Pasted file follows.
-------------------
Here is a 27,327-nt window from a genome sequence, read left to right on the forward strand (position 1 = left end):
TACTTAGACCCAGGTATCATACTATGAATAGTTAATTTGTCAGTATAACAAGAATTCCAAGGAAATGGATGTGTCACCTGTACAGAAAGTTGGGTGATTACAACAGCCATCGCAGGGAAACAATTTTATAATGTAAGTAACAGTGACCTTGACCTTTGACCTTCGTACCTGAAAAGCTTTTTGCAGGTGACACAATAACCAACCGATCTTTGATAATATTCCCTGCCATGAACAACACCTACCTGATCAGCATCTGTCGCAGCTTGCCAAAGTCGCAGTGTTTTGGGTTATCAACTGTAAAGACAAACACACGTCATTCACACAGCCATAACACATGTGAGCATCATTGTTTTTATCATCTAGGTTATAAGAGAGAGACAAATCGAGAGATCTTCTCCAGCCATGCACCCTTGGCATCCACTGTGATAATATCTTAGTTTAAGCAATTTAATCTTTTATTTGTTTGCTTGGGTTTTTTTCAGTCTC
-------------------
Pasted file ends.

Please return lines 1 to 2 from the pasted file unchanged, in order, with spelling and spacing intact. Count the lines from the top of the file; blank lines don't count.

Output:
Here is a 27,327-nt window from a genome sequence, read left to right on the forward strand (position 1 = left end):
TACTTAGACCCAGGTATCATACTATGAATAGTTAATTTGTCAGTATAACAAGAATTCCAAGGAAATGGATGTGTCACCTGTACAGAAAGTTGGGTGATTACAACAGCCATCGCAGGGAAACAATTTTATAATGTAAGTAACAGTGACCTTGACCTTTGACCTTCGTACCTGAAAAGCTTTTTGCAGGTGACACAATAACCAACCGATCTTTGATAATATTCCCTGCCATGAACAACACCTACCTGATCAGCATCTGTCGCAGCTTGCCAAAGTCGCAGTGTTTTGGGTTATCAACTGTAAAGACAAACACACGTCATTCACACAGCCATAACACATGTGAGCATCATTGTTTTTATCATCTAGGTTATAAGAGAGAGACAAATCGAGAGATCTTCTCCAGCCATGCACCCTTGGCATCCACTGTGATAATATCTTAGTTTAAGCAATTTAATCTTTTATTTGTTTGCTTGGGTTTTTTTCAGTCTC